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Tobacco Control Implementation In Indonesia

Background Summary

man holding cigarette end in a bag

Tobacco use is the leading cause of disease and premature death in Indonesia.

Public health experts estimate that every year, there are nearly two million cases of tobacco related illnesses and that smoking kills over 225,000 Indonesians, making up over 21% of annual deaths. The total economic costs of smoking in Indonesia, including direct and indirect costs, is estimated to be nearly 639 million rupiah. Smoking is largely unregulated and more than 64 million (66.6% of men, 2.1% of women) currently use combustible tobacco products, 4.3% of adults use smokeless products and over 3.5% of children under the age of 15 use tobacco products(1)

Policies in Focus

Indonesia has yet to sign or ratify the WHO Framework Convention on Tobacco Control (FCTC). Despite not being party the WHO FCTC, the Ministry of Health is working towards protecting the public from the dangers of tobacco use and has passed national and subnational tobacco control policy measures.

Vital Strategies tobacco control enforcement work in Indonesia focuses on strengthening implementation of local smoke-free laws in each city. Yogyakarta’s smoke-free focus is regulation No.2 Year 2017 that bans smoking in all indoor venues of public places and workplaces and Depok City regulation No. 3 Year 2014 that includes the ban of advertising and display of tobacco products at the point-of-sale.

Achievements in Indonesia

woman holding sign

In 2007, The International Union Against Tuberculosis and Lung Disease, began working in Indonesia, supporting the national and subnational government with implementing effective tobacco control measures.

In 2009, the Mayor of Bogor city made the commitment to enforce smoke-free policies and formed a mobile court system as an enforcement mechanism to issue policy violations. The mobile court system increased community involvement and public awareness of the laws and resulted in increased compliance rates. Following the success in Bogor City, many other Indonesian cities have followed suit and implemented their own smoke-free policies.

The rapid expansion of smoke-free policies and the support from program teams has resulted in smoke-free legislations in over 300 cities and districts; tobacco advertisement, promotion and sponsorship (TAPS) bans in 25 cities; and point-of-sale tobacco product display bans in five cities and districts. However, policy implementation remains a challenge and compliance rates are low despite the expansion, highlighting the need for effective implementation and enforcement measures(2).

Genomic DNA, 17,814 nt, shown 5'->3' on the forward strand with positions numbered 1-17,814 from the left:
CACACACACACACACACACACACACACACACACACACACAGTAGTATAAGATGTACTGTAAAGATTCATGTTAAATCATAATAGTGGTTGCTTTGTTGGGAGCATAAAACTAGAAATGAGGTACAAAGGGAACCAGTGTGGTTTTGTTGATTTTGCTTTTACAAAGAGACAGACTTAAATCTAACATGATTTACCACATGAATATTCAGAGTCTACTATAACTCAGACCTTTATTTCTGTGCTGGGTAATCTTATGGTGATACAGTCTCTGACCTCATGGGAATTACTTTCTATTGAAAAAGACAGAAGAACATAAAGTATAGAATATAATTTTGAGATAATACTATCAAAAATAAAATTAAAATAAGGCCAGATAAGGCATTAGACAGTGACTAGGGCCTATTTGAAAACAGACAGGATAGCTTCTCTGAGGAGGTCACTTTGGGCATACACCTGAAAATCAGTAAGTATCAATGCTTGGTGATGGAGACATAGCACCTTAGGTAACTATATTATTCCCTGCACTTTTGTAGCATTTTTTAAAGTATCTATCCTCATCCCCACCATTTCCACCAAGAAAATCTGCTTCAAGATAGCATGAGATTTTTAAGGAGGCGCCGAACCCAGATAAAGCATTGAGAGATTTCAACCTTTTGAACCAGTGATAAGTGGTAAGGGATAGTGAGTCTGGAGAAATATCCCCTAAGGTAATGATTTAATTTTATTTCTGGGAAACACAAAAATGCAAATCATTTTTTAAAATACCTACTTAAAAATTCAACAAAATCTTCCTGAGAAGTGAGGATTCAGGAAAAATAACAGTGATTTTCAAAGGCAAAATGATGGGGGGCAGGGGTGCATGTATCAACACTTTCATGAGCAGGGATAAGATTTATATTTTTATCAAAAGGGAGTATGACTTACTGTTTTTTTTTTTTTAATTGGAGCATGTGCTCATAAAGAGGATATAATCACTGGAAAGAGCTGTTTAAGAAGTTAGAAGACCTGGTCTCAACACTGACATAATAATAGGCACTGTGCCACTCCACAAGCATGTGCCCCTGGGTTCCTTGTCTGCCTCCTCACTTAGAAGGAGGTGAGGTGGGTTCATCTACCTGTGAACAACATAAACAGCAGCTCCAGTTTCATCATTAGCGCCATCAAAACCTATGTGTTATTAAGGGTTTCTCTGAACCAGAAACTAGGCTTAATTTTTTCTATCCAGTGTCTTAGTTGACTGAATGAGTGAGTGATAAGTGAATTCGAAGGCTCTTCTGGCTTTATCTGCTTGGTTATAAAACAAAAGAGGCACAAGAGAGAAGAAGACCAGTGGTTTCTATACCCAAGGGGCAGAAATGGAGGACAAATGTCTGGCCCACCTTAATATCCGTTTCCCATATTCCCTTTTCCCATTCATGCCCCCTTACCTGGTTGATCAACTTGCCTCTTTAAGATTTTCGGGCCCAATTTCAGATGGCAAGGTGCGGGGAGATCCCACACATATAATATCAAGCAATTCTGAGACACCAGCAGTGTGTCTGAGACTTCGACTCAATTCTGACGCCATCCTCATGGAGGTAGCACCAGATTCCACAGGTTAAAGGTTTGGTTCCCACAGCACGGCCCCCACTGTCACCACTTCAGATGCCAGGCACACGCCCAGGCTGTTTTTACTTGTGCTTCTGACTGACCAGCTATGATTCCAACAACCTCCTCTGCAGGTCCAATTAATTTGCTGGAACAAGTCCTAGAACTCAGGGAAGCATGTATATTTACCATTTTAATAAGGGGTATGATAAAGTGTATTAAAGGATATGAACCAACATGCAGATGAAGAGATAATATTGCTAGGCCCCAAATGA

Global Implementation Program

Under The Union, the program began working in collaboration with the city governments of Yogyakarta and Depok City to provide technical assistance and improve compliance of smoke-free policies in each city. The program has since transitioned to Vital Strategies Tobacco Control Division, who is carrying forward this important work in Indonesia.

An external study carried out by Johns Hopkins University in 2019 demonstrated a need for improved compliance in smoke-free public places in the two cities, and with the TAPS ban in retail settings in Depok City.

See the results here:

people removing tobacco advertising from shop front

By working with local governments in each city to build strategies and carry out activities to build capacity of local enforcement agencies, previously inadequate enforcement efforts continue to be strengthened and ownership of compliance among the local stakeholders is increasing.

In Depok City, the smoke-free local regulation was amended in 2020 with the provisions to ban outdoor tobacco advertising as well as to ban use of e-cigarettes, shisha and other tobacco products. 

These amendments, along with the program activities, resulted in the establishment of a smoke-free taskforce, integration of enforcement and random inspections within the COVID-19 response plans, sustained execution of enforcement activities during the pandemic, and successful counteractivity against tobacco industry interference. 

two men in front of large sign

In Yogyakarta City, the Mayor has shown support for the enforcement of smoke-free policies by consolidating each and every government department’s role and ownership in enforcing the law and expanding partnerships with civil society and community-based organizations.

Additionally, an online app was launched that allows the public to report violations with the aim to build public support and engagement. Monthly inspections are taking place, led by the local health office and local civil police. Enforcement activities have been decentralized at the sub-district level for a wider engagement of the local authorities who have committed to achieve over 85% compliance with smoke-free policies.

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1) Tobacco Atlas. (n.d.). Indonesia. Retrieved December 09, 2020, from

2) The Union. (2020, October 02). Tobacco Control in Indonesia. Retrieved December 10, 2020, from

Images: First two photos credit Vital Strategies #SuaraTanpaRokok